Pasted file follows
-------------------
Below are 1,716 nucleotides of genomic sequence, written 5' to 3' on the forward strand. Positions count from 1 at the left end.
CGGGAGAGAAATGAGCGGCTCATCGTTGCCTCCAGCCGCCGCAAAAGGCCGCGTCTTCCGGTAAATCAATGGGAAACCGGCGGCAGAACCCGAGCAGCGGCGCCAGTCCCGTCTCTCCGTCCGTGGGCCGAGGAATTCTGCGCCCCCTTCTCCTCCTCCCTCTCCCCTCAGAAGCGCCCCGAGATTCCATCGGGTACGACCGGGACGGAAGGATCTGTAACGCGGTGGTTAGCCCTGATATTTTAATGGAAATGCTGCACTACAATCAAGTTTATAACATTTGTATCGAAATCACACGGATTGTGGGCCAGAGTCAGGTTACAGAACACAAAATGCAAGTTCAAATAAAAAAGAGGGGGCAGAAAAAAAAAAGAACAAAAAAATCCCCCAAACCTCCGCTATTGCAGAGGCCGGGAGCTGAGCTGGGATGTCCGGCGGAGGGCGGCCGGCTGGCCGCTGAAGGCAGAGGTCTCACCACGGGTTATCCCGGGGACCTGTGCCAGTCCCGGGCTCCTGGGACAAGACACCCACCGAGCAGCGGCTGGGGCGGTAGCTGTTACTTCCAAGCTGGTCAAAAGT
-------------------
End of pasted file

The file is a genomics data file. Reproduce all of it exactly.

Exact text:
Below are 1,716 nucleotides of genomic sequence, written 5' to 3' on the forward strand. Positions count from 1 at the left end.
CGGGAGAGAAATGAGCGGCTCATCGTTGCCTCCAGCCGCCGCAAAAGGCCGCGTCTTCCGGTAAATCAATGGGAAACCGGCGGCAGAACCCGAGCAGCGGCGCCAGTCCCGTCTCTCCGTCCGTGGGCCGAGGAATTCTGCGCCCCCTTCTCCTCCTCCCTCTCCCCTCAGAAGCGCCCCGAGATTCCATCGGGTACGACCGGGACGGAAGGATCTGTAACGCGGTGGTTAGCCCTGATATTTTAATGGAAATGCTGCACTACAATCAAGTTTATAACATTTGTATCGAAATCACACGGATTGTGGGCCAGAGTCAGGTTACAGAACACAAAATGCAAGTTCAAATAAAAAAGAGGGGGCAGAAAAAAAAAAGAACAAAAAAATCCCCCAAACCTCCGCTATTGCAGAGGCCGGGAGCTGAGCTGGGATGTCCGGCGGAGGGCGGCCGGCTGGCCGCTGAAGGCAGAGGTCTCACCACGGGTTATCCCGGGGACCTGTGCCAGTCCCGGGCTCCTGGGACAAGACACCCACCGAGCAGCGGCTGGGGCGGTAGCTGTTACTTCCAAGCTGGTCAAAAGT